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Silver Lining Saving NZ Events from Financial Hardship

Many are feeling the pinch as Omicron tears shreds off Aotearoa's performance events calendar. Find out why some organisers are breathing a sigh of relief after joining a MCH scheme.



Forget death and taxes - right now, there’s nothing more certain than COVID threatening the livelihoods of Aotearoa’s live performance industry.

As we try to come to grips with Omicron, the handbrake being applied to creative and cultural events up and down the country brings with it a blanket range of unwanted emotions; from despair, to anger, to fear of what happens when months of planning and the bulk of your planned annual income runs into a Red Light.

But it is also showing that one of Manatū Taonga Ministry for Culture and Heritage’s (MCH) final initiatives of 2021 is paying off - literally. 

The Arts and Culture Event Support Scheme was set up to help fill the demands coming from the entertainment sector to provide insurance to help underwrite events in such uncertain times.

Any eligible events happening between 17 December 2021 and 3 April 2022 (EDIT: extended to 31 January 2023) have been invited to apply for up to $300,000 of the $22.5 million fund designed to give confidence to event organisers.

Of course, as of 11.59pm on Sunday, that confidence has been desperately needed.

Joe Fowler, Deputy Chief Executive Te Aka Tūhono Investment & Outcomes, Manatū Taonga explains to The Big Idea “the decision to move all of New Zealand into Red will cause significant disruption to arts and culture events around the motu, and we acknowledge the heartbreak felt by the organisers, and individual artists, crews and event workers who will not be able to perform and work as they’d hoped to.

“Events approved under the Arts and Culture Event Support Scheme will be supported if they can’t go ahead because of Red conditions, so the Prime Minister’s announcement that all of Aotearoa will go into the Red traffic light setting reinforces the value that this Scheme provides.

“The Ministry has received many applications since the Scheme was launched in December, and we’ve been assessing eligibility and pre-approving these events since then. We expect to be busy in coming weeks processing those events, and the team is ready to step up and help hundreds of artists and practitioners through a difficult time.”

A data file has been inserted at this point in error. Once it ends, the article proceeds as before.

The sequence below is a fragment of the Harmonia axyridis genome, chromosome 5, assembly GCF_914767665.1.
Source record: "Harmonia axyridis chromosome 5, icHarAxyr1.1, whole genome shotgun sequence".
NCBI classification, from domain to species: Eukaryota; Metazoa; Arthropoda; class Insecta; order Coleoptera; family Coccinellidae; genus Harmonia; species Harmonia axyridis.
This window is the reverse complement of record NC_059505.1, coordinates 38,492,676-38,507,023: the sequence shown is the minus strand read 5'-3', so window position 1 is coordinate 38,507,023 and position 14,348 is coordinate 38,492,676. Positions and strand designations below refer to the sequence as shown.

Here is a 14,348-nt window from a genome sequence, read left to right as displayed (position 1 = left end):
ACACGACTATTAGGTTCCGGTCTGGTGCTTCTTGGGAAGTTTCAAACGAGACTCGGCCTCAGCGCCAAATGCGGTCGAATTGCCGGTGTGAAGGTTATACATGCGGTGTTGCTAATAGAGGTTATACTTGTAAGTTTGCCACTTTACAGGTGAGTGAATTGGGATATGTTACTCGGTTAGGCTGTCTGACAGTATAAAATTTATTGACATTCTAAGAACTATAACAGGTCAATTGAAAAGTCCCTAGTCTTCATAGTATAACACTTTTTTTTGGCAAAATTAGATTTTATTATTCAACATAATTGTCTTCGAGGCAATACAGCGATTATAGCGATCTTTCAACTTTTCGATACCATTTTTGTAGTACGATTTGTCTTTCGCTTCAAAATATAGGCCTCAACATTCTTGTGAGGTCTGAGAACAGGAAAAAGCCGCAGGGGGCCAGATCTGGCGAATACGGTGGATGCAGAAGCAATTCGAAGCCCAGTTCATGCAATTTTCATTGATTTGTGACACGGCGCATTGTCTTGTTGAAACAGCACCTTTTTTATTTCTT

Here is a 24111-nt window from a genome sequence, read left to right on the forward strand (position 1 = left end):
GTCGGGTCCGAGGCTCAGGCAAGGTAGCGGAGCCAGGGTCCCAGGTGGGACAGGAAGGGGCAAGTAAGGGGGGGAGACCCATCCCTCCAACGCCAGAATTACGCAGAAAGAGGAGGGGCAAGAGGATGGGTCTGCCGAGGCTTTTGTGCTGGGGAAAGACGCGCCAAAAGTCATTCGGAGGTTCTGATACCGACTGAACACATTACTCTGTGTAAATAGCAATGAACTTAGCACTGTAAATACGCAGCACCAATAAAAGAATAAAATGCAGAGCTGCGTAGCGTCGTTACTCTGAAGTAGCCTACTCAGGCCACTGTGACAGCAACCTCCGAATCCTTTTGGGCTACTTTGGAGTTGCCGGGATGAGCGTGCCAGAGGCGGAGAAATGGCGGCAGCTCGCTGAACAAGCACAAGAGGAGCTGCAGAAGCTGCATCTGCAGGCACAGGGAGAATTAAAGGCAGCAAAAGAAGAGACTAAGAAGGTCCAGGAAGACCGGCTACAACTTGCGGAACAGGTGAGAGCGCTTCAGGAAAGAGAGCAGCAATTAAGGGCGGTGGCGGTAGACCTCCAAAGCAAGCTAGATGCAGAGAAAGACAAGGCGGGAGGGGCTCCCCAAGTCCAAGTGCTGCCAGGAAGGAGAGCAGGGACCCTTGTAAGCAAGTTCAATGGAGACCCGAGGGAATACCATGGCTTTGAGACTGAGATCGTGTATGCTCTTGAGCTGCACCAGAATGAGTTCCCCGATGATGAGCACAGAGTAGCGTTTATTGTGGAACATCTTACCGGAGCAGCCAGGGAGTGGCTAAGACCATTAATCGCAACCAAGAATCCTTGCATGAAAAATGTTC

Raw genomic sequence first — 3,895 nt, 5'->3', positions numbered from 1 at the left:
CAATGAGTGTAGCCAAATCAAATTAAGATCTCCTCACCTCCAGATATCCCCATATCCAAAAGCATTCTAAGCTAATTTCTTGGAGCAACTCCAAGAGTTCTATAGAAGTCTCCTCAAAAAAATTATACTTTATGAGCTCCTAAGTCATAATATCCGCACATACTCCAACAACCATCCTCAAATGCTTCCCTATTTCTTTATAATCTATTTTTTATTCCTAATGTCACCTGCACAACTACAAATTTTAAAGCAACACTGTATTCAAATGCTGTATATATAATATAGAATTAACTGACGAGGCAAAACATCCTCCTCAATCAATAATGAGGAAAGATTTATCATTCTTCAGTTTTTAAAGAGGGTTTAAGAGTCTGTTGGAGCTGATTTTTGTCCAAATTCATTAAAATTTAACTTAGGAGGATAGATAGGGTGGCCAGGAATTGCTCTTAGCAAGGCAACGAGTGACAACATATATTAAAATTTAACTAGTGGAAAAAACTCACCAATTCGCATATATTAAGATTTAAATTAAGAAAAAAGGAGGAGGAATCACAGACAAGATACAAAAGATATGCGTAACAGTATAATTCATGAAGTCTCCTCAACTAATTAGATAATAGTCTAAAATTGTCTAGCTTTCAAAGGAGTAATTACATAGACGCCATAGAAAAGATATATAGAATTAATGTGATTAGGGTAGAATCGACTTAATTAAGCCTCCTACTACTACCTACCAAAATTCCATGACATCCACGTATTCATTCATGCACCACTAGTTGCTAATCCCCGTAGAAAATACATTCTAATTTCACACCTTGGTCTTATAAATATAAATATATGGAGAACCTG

Supported events include the already cancelled Auckland Pride Festival and the postponed Other Ways Festival. Difficult decisions that have at least not been focussed on the financial stress.

Chamber music event Adam Summer Celebration was due to run 3-6 February in Nelson - but has been scrapped. Spokesperson Sophie Kelly says “[The scheme] makes a phenomenal difference now that we have that support from an organisation perspective. Things are changing so quickly... Having that financial assurity is brilliant.”

Some of NZ's best chamber musicians have missed out on the chance to play at the cancelled Adam Summer Celebration. Photo: Supplied.

Roger Farr is helming Ashburton’s production of Jesus Christ Superstar in March. “We’re very nervous! We don’t start rehearsing again until 30 January with the show opening on 19 March and if we were to lose a week of rehearsals due to restrictions, we would be in trouble. 

“The scheme’s support has provided a load off our minds. The financial commitment for us is huge, if we did have to cancel there would be serious repercussions.” 

Ashburton's cast of Jesus Christ Superstar on stage. Photo: Supplied,

Takapuna’s Shakespeare in the Park hasn’t had to cancel - working to the 100 person limit - to start their 26th season. James Bell says “the Scheme has helped a lot, our chair said she let out a big sigh of relief. 

“It only takes one person being in a location of interest to scupper the whole thing. It relieves one of the pressure points if we move up a level.

“We think we are the first theatre production to go ahead in Auckland for 2022.”

Cast of Shakespeare in the Park's Merchant of Venice. Photo: Supplied.

Louis Murphy-Harris was one who didn’t need to call on the support - getting his emerging talent music and dance festival Tora Bombora done and dusted in the Wairarapa just hours before the transition to Red,

”Tora Bombora is a pure passion project. Running events during this time is hard and a massive gamble. I'm very stoked that this Event Support Scheme has become available for smaller events.

“This new fund is a massive sense of relief, it takes so much stress out of it.”

Tora bombora festival. Photo: Supplied.

It’s certainly worth noting, applications are still open but you need to pre-register before your event - the sooner the better to ensure there's time to process your application.

Fowler adds “the message for events which are covered under the scheme is to drop us a line at and we’ll make contact as we focus on getting support out to the event sector.”


Written by

The Big Idea Editor

27 Jan 2022

The Big Idea Editor